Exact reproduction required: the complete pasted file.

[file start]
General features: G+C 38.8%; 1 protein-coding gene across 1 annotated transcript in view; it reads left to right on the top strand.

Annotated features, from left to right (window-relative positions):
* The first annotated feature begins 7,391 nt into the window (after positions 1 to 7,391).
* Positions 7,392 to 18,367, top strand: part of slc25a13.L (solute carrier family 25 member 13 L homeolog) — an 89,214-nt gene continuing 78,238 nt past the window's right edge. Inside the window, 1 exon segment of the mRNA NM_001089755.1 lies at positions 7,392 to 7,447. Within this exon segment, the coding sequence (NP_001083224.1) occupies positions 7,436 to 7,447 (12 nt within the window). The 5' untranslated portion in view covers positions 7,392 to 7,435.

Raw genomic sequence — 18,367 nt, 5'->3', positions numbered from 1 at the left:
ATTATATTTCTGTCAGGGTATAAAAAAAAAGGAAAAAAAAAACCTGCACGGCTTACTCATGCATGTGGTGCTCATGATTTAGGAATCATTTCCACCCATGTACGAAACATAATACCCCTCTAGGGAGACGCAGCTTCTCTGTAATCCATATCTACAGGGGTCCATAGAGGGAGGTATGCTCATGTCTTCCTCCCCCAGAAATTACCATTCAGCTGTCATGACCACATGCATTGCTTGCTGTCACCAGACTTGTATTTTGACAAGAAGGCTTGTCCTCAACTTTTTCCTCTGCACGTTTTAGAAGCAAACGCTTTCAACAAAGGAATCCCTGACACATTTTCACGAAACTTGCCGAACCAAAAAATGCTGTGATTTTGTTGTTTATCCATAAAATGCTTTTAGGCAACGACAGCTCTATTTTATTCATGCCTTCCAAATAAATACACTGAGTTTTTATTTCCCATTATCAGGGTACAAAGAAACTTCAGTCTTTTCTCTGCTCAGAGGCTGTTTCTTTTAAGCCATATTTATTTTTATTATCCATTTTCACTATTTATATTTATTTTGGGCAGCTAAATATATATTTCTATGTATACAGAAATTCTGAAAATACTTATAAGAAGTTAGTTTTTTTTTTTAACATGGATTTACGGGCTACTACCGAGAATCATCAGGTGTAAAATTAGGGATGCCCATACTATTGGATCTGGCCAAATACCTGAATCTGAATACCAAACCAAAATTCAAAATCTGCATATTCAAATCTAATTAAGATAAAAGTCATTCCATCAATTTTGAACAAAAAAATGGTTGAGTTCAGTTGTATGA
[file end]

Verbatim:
General features: G+C 38.8%; 1 protein-coding gene across 1 annotated transcript in view; it reads left to right on the top strand.

Annotated features, from left to right (window-relative positions):
* The first annotated feature begins 7,391 nt into the window (after positions 1 to 7,391).
* Positions 7,392 to 18,367, top strand: part of slc25a13.L (solute carrier family 25 member 13 L homeolog) — an 89,214-nt gene continuing 78,238 nt past the window's right edge. Inside the window, 1 exon segment of the mRNA NM_001089755.1 lies at positions 7,392 to 7,447. Within this exon segment, the coding sequence (NP_001083224.1) occupies positions 7,436 to 7,447 (12 nt within the window). The 5' untranslated portion in view covers positions 7,392 to 7,435.

Raw genomic sequence — 18,367 nt, 5'->3', positions numbered from 1 at the left:
ATTATATTTCTGTCAGGGTATAAAAAAAAAGGAAAAAAAAAACCTGCACGGCTTACTCATGCATGTGGTGCTCATGATTTAGGAATCATTTCCACCCATGTACGAAACATAATACCCCTCTAGGGAGACGCAGCTTCTCTGTAATCCATATCTACAGGGGTCCATAGAGGGAGGTATGCTCATGTCTTCCTCCCCCAGAAATTACCATTCAGCTGTCATGACCACATGCATTGCTTGCTGTCACCAGACTTGTATTTTGACAAGAAGGCTTGTCCTCAACTTTTTCCTCTGCACGTTTTAGAAGCAAACGCTTTCAACAAAGGAATCCCTGACACATTTTCACGAAACTTGCCGAACCAAAAAATGCTGTGATTTTGTTGTTTATCCATAAAATGCTTTTAGGCAACGACAGCTCTATTTTATTCATGCCTTCCAAATAAATACACTGAGTTTTTATTTCCCATTATCAGGGTACAAAGAAACTTCAGTCTTTTCTCTGCTCAGAGGCTGTTTCTTTTAAGCCATATTTATTTTTATTATCCATTTTCACTATTTATATTTATTTTGGGCAGCTAAATATATATTTCTATGTATACAGAAATTCTGAAAATACTTATAAGAAGTTAGTTTTTTTTTTTAACATGGATTTACGGGCTACTACCGAGAATCATCAGGTGTAAAATTAGGGATGCCCATACTATTGGATCTGGCCAAATACCTGAATCTGAATACCAAACCAAAATTCAAAATCTGCATATTCAAATCTAATTAAGATAAAAGTCATTCCATCAATTTTGAACAAAAAAATGGTTGAGTTCAGTTGTATGA